“Early 1975. That’s when the movement folded. President Nixon was removed from office, the Vietnam war ended, and it seemed everybody went back to their day jobs. I didn’t have a day job and I didn’t want one, so I became a poet and a community activist again.”

Sinclair, John

While the article may be four years old, it still demonstrates that over at least 46 years his ideology has changed with age. He rarely thinks of the past because he sees no good in focusing on things that can never change. Nevertheless, he still recognizes revolution as a constant in the nation as there will always be individuals who act only to change society.

Sinclair in Memory

John Sinclair has shown that he remembers his role in 1968 differently from the public. People remember Sinclair the icon, not the man. His memory is captured in his actions that can be traced back to White Panther speeches, rallies, and banners. Sinclair was admired for his actions and courage to defy norms, and therefore he is conveniently remembered as an influential figure in public memory. It is this circulation of recollection among members of a community that believe in the White Panther’s mission that create Sinclair’s falsified image as documented by the John Sinclair Foundation in Amsterdam, Holland. Public memory of John Sinclair shows that people remember his deeds as a revolutionary activist, form ways to record his history from a collective interpretation of the past, but forget him in his late age and his opinions of his place in 1968 in an attempt to preserve his past image as the founder of the White Panther Party.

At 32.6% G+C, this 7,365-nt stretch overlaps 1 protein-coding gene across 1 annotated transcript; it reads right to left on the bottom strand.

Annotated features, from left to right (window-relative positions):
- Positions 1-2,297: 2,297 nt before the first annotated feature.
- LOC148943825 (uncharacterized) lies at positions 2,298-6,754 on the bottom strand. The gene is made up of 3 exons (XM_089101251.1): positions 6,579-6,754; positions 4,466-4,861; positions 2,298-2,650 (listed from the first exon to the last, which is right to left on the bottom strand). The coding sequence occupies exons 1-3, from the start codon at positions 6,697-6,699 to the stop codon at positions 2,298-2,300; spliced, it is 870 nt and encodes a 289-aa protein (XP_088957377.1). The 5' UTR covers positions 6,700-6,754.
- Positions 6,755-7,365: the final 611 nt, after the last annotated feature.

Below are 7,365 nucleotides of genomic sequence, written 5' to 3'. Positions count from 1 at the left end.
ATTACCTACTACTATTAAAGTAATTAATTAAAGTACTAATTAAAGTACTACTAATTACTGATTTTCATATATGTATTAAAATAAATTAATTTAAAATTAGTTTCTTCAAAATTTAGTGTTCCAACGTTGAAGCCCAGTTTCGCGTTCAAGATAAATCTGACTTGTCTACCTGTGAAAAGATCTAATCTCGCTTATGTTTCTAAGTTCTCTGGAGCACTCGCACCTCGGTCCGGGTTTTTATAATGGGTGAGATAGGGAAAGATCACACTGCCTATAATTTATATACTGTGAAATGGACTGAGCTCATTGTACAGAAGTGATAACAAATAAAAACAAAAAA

– Tyler Robertson

Works Cited

[7] Blobaum, Dean. “Chicago ’68.” Chicago ’68: Myths of Chicago ’68, 2010,

[5] “Fifth Estate Records (1967-2016, Bulk 1982-1999).” M Library Special Collections Research Center Finding Aids, Fifth Estate,

[3] Grimshaw, Gary. “MC5 White Panther Poster.” Lofty.

[4] Hieber, Glenn. “Modern image of John Sinclair.” The Ann Arbor News,

[9] “Now, An Intimate Conversation With John Sinclair.” The Bigfoot Diaries,

[10] O’Hagan, Sean. “John Sinclair: ‘We Wanted to Kick Ass – and Raise Consciousness’.” The Guardian, Guardian News and Media, 3 Mar. 2014,

[6] Sinclair, John. “Luminist Archives.” White Panther Party Program,

[2] Sinclair, Leni. “John Sinclair, circa 1969,” The Ann Arbor Chronicle,

[1] Sinclair, Leni. “Marsha Rabideau at 1520 Hill Street.” Ann Arbor District Library,

[8] Zbrozek, Christopher. “The Bombing of the A2 CIA Office.” The Michigan Daily, 24 Oct. 2016,